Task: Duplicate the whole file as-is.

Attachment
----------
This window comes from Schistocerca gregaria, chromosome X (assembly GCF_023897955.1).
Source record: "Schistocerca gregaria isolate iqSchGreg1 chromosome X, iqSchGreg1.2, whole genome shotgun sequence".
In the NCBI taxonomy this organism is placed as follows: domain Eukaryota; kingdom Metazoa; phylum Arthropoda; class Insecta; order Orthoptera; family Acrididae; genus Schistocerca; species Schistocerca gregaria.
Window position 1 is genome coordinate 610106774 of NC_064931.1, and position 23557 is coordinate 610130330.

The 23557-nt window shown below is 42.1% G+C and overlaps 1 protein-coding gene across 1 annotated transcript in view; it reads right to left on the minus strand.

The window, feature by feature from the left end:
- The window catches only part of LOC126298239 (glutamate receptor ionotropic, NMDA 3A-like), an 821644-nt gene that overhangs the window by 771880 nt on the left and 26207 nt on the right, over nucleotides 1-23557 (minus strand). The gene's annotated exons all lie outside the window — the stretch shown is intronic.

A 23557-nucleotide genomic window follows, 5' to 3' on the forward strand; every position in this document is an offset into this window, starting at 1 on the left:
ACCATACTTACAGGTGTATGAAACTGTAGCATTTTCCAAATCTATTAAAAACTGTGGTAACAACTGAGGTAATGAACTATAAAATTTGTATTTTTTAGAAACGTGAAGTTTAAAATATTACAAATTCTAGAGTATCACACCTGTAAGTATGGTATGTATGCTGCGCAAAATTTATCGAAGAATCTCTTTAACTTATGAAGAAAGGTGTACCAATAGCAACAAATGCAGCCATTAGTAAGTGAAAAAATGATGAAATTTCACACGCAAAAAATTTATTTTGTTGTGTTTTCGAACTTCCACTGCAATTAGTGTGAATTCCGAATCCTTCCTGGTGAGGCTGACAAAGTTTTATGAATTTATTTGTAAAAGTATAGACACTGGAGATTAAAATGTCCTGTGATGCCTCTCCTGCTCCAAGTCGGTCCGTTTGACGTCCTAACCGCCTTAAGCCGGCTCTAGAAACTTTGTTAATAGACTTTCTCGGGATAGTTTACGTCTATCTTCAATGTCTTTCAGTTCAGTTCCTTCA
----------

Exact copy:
This window comes from Schistocerca gregaria, chromosome X (assembly GCF_023897955.1).
Source record: "Schistocerca gregaria isolate iqSchGreg1 chromosome X, iqSchGreg1.2, whole genome shotgun sequence".
In the NCBI taxonomy this organism is placed as follows: domain Eukaryota; kingdom Metazoa; phylum Arthropoda; class Insecta; order Orthoptera; family Acrididae; genus Schistocerca; species Schistocerca gregaria.
Window position 1 is genome coordinate 610106774 of NC_064931.1, and position 23557 is coordinate 610130330.

The 23557-nt window shown below is 42.1% G+C and overlaps 1 protein-coding gene across 1 annotated transcript in view; it reads right to left on the minus strand.

The window, feature by feature from the left end:
- The window catches only part of LOC126298239 (glutamate receptor ionotropic, NMDA 3A-like), an 821644-nt gene that overhangs the window by 771880 nt on the left and 26207 nt on the right, over nucleotides 1-23557 (minus strand). The gene's annotated exons all lie outside the window — the stretch shown is intronic.

A 23557-nucleotide genomic window follows, 5' to 3' on the forward strand; every position in this document is an offset into this window, starting at 1 on the left:
ACCATACTTACAGGTGTATGAAACTGTAGCATTTTCCAAATCTATTAAAAACTGTGGTAACAACTGAGGTAATGAACTATAAAATTTGTATTTTTTAGAAACGTGAAGTTTAAAATATTACAAATTCTAGAGTATCACACCTGTAAGTATGGTATGTATGCTGCGCAAAATTTATCGAAGAATCTCTTTAACTTATGAAGAAAGGTGTACCAATAGCAACAAATGCAGCCATTAGTAAGTGAAAAAATGATGAAATTTCACACGCAAAAAATTTATTTTGTTGTGTTTTCGAACTTCCACTGCAATTAGTGTGAATTCCGAATCCTTCCTGGTGAGGCTGACAAAGTTTTATGAATTTATTTGTAAAAGTATAGACACTGGAGATTAAAATGTCCTGTGATGCCTCTCCTGCTCCAAGTCGGTCCGTTTGACGTCCTAACCGCCTTAAGCCGGCTCTAGAAACTTTGTTAATAGACTTTCTCGGGATAGTTTACGTCTATCTTCAATGTCTTTCAGTTCAGTTCCTTCA